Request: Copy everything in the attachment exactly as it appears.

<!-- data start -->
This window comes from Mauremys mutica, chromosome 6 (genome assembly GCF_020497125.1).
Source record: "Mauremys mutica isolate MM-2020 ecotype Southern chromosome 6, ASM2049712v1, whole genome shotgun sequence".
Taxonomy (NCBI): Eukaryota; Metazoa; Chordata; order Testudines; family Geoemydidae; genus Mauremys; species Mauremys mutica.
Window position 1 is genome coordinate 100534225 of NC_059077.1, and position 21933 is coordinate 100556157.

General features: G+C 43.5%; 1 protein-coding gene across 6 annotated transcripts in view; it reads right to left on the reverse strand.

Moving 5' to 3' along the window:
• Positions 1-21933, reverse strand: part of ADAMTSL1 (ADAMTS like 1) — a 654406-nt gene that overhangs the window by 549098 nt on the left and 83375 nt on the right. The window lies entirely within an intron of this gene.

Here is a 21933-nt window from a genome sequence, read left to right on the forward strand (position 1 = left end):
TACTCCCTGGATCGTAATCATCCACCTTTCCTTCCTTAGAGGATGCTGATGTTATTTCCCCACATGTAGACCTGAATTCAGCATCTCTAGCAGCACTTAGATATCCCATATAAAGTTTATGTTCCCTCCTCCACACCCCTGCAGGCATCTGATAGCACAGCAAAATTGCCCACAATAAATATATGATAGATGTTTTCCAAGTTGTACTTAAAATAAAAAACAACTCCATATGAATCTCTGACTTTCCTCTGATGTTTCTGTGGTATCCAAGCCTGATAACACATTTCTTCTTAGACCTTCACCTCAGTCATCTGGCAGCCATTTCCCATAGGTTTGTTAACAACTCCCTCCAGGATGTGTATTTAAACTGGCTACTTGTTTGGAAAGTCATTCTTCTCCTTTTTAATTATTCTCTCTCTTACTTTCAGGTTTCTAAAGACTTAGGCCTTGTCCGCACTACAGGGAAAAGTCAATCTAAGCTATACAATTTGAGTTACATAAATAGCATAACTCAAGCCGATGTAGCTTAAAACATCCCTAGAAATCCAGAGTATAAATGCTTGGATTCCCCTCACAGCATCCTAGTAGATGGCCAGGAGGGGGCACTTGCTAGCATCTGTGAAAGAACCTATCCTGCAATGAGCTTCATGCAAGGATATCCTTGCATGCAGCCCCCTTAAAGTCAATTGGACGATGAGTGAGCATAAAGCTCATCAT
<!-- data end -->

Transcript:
This window comes from Mauremys mutica, chromosome 6 (genome assembly GCF_020497125.1).
Source record: "Mauremys mutica isolate MM-2020 ecotype Southern chromosome 6, ASM2049712v1, whole genome shotgun sequence".
Taxonomy (NCBI): Eukaryota; Metazoa; Chordata; order Testudines; family Geoemydidae; genus Mauremys; species Mauremys mutica.
Window position 1 is genome coordinate 100534225 of NC_059077.1, and position 21933 is coordinate 100556157.

General features: G+C 43.5%; 1 protein-coding gene across 6 annotated transcripts in view; it reads right to left on the reverse strand.

Moving 5' to 3' along the window:
• Positions 1-21933, reverse strand: part of ADAMTSL1 (ADAMTS like 1) — a 654406-nt gene that overhangs the window by 549098 nt on the left and 83375 nt on the right. The window lies entirely within an intron of this gene.

Here is a 21933-nt window from a genome sequence, read left to right on the forward strand (position 1 = left end):
TACTCCCTGGATCGTAATCATCCACCTTTCCTTCCTTAGAGGATGCTGATGTTATTTCCCCACATGTAGACCTGAATTCAGCATCTCTAGCAGCACTTAGATATCCCATATAAAGTTTATGTTCCCTCCTCCACACCCCTGCAGGCATCTGATAGCACAGCAAAATTGCCCACAATAAATATATGATAGATGTTTTCCAAGTTGTACTTAAAATAAAAAACAACTCCATATGAATCTCTGACTTTCCTCTGATGTTTCTGTGGTATCCAAGCCTGATAACACATTTCTTCTTAGACCTTCACCTCAGTCATCTGGCAGCCATTTCCCATAGGTTTGTTAACAACTCCCTCCAGGATGTGTATTTAAACTGGCTACTTGTTTGGAAAGTCATTCTTCTCCTTTTTAATTATTCTCTCTCTTACTTTCAGGTTTCTAAAGACTTAGGCCTTGTCCGCACTACAGGGAAAAGTCAATCTAAGCTATACAATTTGAGTTACATAAATAGCATAACTCAAGCCGATGTAGCTTAAAACATCCCTAGAAATCCAGAGTATAAATGCTTGGATTCCCCTCACAGCATCCTAGTAGATGGCCAGGAGGGGGCACTTGCTAGCATCTGTGAAAGAACCTATCCTGCAATGAGCTTCATGCAAGGATATCCTTGCATGCAGCCCCCTTAAAGTCAATTGGACGATGAGTGAGCATAAAGCTCATCAT